"Lord, hold our troops in your loving hands. Protect them as they protect us. Bless them and their families for the selfless acts they perform for us in our time of need. Amen."
  • WaterEngineerWaterEngineer Posts: 24,415 AG
    Bib:

    Taildance got this one almost right in post #7. Not a bad try for an amateur.

    Yes, some will get flushed - thus the water quality issue.

    Sediment is a detroyer of salmon eggs, bottom insects and some plants, in the river.

    Other parts of the sediment will be sloped back and planed to 'stabilize' it.

    And, no it is not what would have happened naturally without the dam. Sediment comes from disturbed lands - in this case likely clear cut logging - so no the sedimentation is not 'natural.
  • FletchFletch Merritt Island, FLPosts: 2,418 Moderator
    Way cool...
    Sediment comes from disturbed lands - in this case likely clear cut logging - so no the sedimentation is not 'natural.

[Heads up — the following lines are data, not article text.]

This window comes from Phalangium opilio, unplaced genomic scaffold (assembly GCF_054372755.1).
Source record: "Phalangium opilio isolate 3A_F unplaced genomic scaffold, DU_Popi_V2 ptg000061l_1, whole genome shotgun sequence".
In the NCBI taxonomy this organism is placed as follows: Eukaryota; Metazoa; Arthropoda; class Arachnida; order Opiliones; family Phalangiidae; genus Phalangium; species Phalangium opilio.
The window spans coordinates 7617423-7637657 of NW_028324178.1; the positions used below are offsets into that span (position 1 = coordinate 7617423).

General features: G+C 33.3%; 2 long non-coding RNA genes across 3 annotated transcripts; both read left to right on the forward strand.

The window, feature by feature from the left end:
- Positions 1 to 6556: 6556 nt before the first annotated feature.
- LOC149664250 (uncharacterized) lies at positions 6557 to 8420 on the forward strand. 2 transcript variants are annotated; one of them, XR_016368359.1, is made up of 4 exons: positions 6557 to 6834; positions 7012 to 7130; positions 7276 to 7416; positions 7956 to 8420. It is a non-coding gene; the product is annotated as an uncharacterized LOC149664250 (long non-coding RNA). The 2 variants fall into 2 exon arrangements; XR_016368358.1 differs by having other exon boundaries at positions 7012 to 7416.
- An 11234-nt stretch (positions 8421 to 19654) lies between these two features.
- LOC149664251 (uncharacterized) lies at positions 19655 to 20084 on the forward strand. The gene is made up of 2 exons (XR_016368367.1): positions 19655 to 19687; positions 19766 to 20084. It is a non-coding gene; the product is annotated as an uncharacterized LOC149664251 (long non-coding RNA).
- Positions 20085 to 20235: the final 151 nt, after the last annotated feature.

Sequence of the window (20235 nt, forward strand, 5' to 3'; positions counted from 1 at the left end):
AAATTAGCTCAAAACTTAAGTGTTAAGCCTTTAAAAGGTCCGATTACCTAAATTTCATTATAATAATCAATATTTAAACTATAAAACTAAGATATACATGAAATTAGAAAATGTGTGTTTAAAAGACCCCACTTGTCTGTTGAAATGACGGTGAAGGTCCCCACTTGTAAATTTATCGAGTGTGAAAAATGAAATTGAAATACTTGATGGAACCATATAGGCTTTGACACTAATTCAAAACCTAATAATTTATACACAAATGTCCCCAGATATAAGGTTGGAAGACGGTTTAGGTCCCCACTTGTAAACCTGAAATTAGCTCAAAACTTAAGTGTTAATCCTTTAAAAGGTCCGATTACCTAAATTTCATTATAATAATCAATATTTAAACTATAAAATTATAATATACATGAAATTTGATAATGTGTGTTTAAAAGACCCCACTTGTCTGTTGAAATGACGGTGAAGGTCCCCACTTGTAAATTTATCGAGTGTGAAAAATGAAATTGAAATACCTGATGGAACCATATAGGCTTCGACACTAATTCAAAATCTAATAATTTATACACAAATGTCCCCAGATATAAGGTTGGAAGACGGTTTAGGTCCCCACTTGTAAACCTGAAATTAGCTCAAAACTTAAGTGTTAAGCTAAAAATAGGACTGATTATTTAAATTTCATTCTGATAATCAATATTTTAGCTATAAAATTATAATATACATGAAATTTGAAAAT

I have one issue with statements like this - they exclude humans as a part of nature. If it is within our nature to construct dams (or cars, planes, roads, buildings, etc), then it is "natural"..... In a sense.
    "Ninety percent I'll spend on good times, women and Irish whiskey. The other ten percent, I'll probably waste..."
    -- Tug McGraw on getting a raise

    Get Down Fishing Charters - Port Canaveral, Florida
  • td.td. Posts: 4,695 Captain
    Sediment only destroy things on the bottom if it settles. Until then, it's suspended dirt...;) Dam engineers...

    I was being nice to you and your Furd, hens. The yota would eat it alive.
  • WaterEngineerWaterEngineer Posts: 24,415 AG
    td. wrote: »